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Tillamook County Community Health Centers staff members Cassandra Orozco, Amy Lake and Dove Rainbow at the mobile clinic.

There are no confirmed cases of COVID-19 in Tillamook County as of Wednesday, March 18, according to a report from the Tillamook County Community Health Centers.

Community Health is receiving regular updates from the Centers for Disease Control and Prevention (CDC) and the Oregon Health Authority (OHA) on the latest recommendations and guidelines and providing current information on its website and Facebook page.

COVID-19 tests are available in Tillamook County; however, due to high demand and limited supplies for these tests, Community Health is following CDC and OHA assessment guidelines.

“The care team at Tillamook County Community Health Centers is dedicated to staying current on the novel coronavirus (COVID-19) cases and will continue to actively monitor the situation,” said Tillamook County Public Health Officer Dr. Melissa Paulissen. “The health and well-being of our patients, staff, and the whole community is of the utmost importance.”

The Community Health report said there has been speculation about individual test results in the community and elsewhere, but to date all tests of Tillamook County residents have been negative. No specifics are being released regarding individual negative test results. If there are positive COVID-19 test results in the future, public health staff will follow OHA guidance when addressing affected individuals.

Through a medical screening process and provider clinical judgement, Community Health will determine who needs a medical appointment that may occur at the mobile clinic. The mobile clinic will be stationed in the parking lot of the Community Health Center clinic, located at 801 Pacific Ave. in Tillamook.

“Our goal is to see patients when it is medically necessary and to limit contact between patients who have chronic health conditions and those that may have an infectious illness, such as the flu or colds,” said Dr. Lisa Steffey, medical director for Community Health Centers.

There is now a COVID-19 information line staffed by registered nurses from 8 a.m. to 5 p.m. Monday through Friday (also available in Spanish). If you have questions about flu-like symptoms or are concerned about COVID-19 warning signs (fever, cough, and shortness of breath), call the information line: 503-842-3940.

Per American Dental Association guidance, dental services will be limited to essential care only. Consequently, non-essential dental procedures will be postponed and rescheduled. If you have urgent needs, please call dental services staff at 503-842-2356.

“We know there is a lot of information about the coronavirus, and we understand it can be frightening to hear how quickly the situation is unfolding,” said Marlene Putman, administrator, Tillamook County Community Health Centers. “Please know that the Tillamook County Community Health Centers remains committed to keeping you and our community safe and healthy.”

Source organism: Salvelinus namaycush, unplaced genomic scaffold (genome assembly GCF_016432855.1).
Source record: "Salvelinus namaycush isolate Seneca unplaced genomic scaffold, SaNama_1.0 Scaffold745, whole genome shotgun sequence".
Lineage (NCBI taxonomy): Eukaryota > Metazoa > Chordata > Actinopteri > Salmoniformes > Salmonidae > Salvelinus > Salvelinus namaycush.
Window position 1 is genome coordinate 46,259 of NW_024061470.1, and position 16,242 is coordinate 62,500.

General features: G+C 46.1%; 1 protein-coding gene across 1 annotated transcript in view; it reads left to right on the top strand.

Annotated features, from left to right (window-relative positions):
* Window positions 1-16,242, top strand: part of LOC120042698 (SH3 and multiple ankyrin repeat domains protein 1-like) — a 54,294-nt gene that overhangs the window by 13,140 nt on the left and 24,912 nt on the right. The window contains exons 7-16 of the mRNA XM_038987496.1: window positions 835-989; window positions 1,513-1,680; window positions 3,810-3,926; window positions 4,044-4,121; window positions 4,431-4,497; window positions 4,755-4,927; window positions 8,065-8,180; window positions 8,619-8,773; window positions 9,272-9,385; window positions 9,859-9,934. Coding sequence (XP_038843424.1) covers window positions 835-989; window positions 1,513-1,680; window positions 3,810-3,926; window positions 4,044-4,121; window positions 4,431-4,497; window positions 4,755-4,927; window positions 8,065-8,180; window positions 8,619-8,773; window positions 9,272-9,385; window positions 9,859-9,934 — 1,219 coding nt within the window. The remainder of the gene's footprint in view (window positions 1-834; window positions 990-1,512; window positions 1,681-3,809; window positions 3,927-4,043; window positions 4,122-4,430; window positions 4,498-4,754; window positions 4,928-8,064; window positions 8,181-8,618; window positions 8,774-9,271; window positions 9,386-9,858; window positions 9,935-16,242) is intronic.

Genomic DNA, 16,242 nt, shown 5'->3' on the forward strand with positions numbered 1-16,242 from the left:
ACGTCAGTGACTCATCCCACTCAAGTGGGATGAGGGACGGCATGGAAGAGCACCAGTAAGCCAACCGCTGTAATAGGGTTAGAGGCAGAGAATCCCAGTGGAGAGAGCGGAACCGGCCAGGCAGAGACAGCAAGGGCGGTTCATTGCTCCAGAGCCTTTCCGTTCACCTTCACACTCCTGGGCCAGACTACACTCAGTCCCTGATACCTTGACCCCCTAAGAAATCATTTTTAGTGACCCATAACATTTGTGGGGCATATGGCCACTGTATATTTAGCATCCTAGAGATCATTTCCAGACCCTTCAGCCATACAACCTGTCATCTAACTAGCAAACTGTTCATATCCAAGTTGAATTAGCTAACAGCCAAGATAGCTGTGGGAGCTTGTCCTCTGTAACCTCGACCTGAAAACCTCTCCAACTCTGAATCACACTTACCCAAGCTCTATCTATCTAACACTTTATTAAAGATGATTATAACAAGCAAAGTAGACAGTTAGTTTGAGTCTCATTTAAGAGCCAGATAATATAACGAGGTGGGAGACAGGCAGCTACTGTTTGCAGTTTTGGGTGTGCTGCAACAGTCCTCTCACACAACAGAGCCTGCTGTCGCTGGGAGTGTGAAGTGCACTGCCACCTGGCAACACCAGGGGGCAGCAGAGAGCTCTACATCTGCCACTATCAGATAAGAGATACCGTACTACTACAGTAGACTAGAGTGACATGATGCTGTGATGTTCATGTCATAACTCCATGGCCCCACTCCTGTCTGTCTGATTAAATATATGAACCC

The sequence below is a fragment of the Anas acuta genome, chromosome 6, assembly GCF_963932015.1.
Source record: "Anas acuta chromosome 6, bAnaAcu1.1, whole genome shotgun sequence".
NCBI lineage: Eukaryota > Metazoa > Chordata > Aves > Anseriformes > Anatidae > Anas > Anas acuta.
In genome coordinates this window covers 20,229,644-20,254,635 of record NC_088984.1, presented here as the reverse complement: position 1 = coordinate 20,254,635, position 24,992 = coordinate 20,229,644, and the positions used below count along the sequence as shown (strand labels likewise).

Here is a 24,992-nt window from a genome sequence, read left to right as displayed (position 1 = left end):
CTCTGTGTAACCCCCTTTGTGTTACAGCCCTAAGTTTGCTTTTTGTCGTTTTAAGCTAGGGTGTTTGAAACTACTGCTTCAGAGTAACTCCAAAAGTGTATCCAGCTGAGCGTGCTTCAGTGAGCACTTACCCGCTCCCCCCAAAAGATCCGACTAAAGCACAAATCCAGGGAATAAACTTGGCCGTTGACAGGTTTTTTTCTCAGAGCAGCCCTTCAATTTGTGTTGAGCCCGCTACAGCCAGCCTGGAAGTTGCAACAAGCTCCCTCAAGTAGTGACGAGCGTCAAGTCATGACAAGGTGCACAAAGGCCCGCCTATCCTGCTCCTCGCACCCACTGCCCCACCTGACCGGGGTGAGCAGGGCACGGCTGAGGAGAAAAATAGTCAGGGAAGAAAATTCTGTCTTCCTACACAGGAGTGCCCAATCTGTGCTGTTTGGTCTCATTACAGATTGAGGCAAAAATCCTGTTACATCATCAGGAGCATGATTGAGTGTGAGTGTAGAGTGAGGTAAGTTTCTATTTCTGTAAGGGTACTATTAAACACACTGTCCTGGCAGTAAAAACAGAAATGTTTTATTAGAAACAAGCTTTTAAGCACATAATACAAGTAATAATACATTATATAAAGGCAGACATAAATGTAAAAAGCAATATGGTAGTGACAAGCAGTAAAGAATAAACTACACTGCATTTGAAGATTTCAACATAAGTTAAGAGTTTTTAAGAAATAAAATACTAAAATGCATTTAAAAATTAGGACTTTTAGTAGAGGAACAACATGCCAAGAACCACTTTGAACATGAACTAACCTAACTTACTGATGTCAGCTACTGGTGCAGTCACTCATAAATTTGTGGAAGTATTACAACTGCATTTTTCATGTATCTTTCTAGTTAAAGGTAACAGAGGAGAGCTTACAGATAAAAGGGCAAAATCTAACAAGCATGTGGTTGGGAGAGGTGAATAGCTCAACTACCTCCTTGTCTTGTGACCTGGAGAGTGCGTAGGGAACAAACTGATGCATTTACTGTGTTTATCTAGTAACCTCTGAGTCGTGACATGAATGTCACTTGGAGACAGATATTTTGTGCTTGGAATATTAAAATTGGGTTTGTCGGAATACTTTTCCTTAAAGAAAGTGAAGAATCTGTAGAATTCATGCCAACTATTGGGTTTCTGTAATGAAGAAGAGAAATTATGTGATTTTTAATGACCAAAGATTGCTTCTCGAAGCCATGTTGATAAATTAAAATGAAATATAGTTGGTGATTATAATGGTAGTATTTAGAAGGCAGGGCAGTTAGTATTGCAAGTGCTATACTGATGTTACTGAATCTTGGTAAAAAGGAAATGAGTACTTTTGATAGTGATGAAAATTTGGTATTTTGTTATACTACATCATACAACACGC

Becky Hultberg, president and CEO of the Oregon Association of Hospitals and Health Systems (OAHHS), spoke out on the need for stronger social distancing measures to slow the spread of COVID-19. OAHHS represents Oregon’s 62 acute care hospitals.

"Hospitals and health systems are preparing for a surge in COVID-19 patients and it is critical that we have the capacity to care for those patients and others who present at our facilities,” Hultberg said. "Absent widespread testing and the ability to isolate patients, the public health tool we must use to avoid a rising patient surge is social distancing.”

Hultberg said OAHHS supports action on the state or local level to further limit retail commerce, unnecessary travel, and adopt shelter in place strategies.

Sen. Jeff Merkley, a member of the Senate Appropriations Committee, said the CDC awarded $7.2 million to Oregon to support the state’s effort to help contain and fight the spread of the COVID-19 coronavirus. The funding is in addition to an initial $500,000 that the state received at the beginning of the month.

“As our states tackle the unique challenges of responding to coronavirus, the federal government needs to be a full partner,” Merkley said. “That’s why I am very pleased to announce that the CDC has awarded a much-needed $7.2 million for the efforts Oregon is undertaking to tackle this outbreak.”

The new funding comes from a bipartisan $8.3 billion package of emergency funding signed into law earlier this month. Merkley pushed to secure more funding for the CDC, small business disaster loans, reimbursements for state and local government expenses incurred fighting the coronavirus, and support for tribal governments – all of which are included in the package.


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